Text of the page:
As a judge, I focus on D and E scores, and rarely even look at final scores. It is irrelevant what they add up to when looking at the quality of the routine. D & E tells me all of the information I need. I realize most other people want to know how the final score ultimately compares to the others competing, since that is what determines who wins. But because I strive to remain neutral as a judge, I don’t care who wins. However, I do care about the evaluation of how difficult a routine was and how close it came to perfection. The converted 10.0 score tells me neither of these things.

If there is any change to be made in how scores are presented, I would like to see the D/E breakdown be more prominently displayed alongside the final scores. Most teams have the D/E breakdown on their in-house electronic score displays but fail to provide it in their social media coverage and post-competition write-ups. Often, the only place to locate the D/E breakdown is to hunt down the official meet score sheet PDF, which may, or may not, be

posted on Road to Nationals or the team’s website. I found it frustrating (and others found it confusing) that Minnesota went through the effort to post the 10.0 converted score alongside their final scores on Social Media, (which some fans interpreted as the E score), but they don’t make the effort to post D/E breakdown, which gives more meaningful information. By not readily providing the D/E breakdown, you are not only depriving the knowledgeable followers of the information they want, you are short-changing the casual fans of the information they need to evolve into educated fans and limiting the growth of the sport. Presenting the FIG score as D+E=Final Score is easily understood, accurately depicts how the score is formulated, furthers understanding of the judgment, and is internationally recognized by gymnastics fans world-wide. A convoluted conversion to a 10.0 scale, in which the 10.0 does not represent perfection, places an unnecessary complication for those trying to understand the scoring.

Supporters of the 10.0 conversion system cite the excitement that scores of 10.0 bring to the Women’s NCAA competitions as a rationale for the use of a 10.0 conversion in Men’s NCAA. However, they fail to recognize the judging bias issues which are notoriously present in Women’s NCAA judging that are propagated in part by the existence of the 10.0. Measures such as dividing D & E panel duties, alternating gymnasts competing from different teams, and the use of the open-ended scoring system are all systems that have been employed at FIG competitions to reduce judging bias. The Women’s NCAA does none of these and has a difficult time countering the biased judging such systems could help to reduce. Over the past 3 seasons, the NGJA has made a concerted effort to bring Men’s NCAA judging more in line with FIG standards. It is worthwhile to consider the potential unraveling of these efforts which would need to be countered if a 10.0 conversion were to be instated for Men’s NCAA scoring. The Men’s NCAA community needs to contemplate if they would like to institute a conversion system that could draw Men’s NCAA judging closer to the Women’s NCAA norms. Judges need to be responsible and strive to judge with as little bias as is humanly possible, but it should be realized that poorly thought-out rules and competition structures can be counter-productive to judges attaining that goal.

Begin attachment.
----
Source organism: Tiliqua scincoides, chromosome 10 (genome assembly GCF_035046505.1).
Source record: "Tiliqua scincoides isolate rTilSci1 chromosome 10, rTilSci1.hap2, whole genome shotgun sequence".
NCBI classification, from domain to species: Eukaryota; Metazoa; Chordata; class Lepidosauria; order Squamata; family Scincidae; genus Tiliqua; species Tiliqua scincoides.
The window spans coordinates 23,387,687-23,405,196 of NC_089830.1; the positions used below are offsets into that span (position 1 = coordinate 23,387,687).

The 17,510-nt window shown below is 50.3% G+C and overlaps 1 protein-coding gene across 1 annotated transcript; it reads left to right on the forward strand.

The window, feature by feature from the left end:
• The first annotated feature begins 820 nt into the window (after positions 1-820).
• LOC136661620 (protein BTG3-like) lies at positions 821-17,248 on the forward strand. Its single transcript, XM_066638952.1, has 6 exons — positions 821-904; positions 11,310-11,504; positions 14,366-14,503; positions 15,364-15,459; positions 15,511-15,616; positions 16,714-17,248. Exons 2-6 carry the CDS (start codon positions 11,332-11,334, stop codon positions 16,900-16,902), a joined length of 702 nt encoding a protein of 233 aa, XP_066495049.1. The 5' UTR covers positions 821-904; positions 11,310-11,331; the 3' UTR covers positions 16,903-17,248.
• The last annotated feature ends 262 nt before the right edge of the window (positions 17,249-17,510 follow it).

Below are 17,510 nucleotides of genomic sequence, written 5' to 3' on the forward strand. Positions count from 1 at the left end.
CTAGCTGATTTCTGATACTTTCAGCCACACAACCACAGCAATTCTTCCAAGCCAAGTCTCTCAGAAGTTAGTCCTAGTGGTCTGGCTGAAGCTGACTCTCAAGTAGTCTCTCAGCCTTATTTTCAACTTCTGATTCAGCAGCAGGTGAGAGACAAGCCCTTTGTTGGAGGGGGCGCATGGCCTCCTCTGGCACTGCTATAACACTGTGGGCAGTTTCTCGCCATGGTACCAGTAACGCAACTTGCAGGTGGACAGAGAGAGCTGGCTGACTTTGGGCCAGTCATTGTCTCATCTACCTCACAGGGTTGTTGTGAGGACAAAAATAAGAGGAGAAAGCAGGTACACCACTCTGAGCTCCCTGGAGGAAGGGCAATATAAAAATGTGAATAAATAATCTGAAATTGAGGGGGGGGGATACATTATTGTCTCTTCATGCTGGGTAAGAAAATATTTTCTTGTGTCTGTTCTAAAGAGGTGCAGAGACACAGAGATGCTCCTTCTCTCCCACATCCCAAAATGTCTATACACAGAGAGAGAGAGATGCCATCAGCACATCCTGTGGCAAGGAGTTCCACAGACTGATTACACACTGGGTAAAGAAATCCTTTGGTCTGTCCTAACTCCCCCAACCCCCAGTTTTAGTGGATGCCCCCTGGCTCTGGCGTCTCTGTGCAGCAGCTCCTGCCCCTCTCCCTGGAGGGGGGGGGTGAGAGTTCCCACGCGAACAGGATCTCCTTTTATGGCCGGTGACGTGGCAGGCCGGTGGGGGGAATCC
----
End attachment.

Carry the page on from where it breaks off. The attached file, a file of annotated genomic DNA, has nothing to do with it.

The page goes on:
Don’t get me wrong, using the 10.0 conversion as a gimmick for a themed competition such as Minnesota’s Flashback Friday competition is a great idea. It has the potential to be a fun promotional tool. But to institute it as a new universal scoring scale for the men’s NCAA would bring more complications than the creators seek to solve. I am all for innovative change to increase the excitement, understandability, and entertainment value of Men’s NCAA gymnastics, but there are other competition structures that could be employed to achieve those goals while reducing, rather than increasing, the potential for judging bias.

Kathi-Sue Rupp is a FIG Brevet Judge (MAG). She holds a MS in Sports Psychology with an emphasis on Officiating Psychology.